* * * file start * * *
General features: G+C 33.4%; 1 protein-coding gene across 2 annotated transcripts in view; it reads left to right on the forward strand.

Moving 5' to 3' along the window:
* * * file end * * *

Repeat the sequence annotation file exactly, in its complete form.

General features: G+C 33.4%; 1 protein-coding gene across 2 annotated transcripts in view; it reads left to right on the forward strand.

Moving 5' to 3' along the window: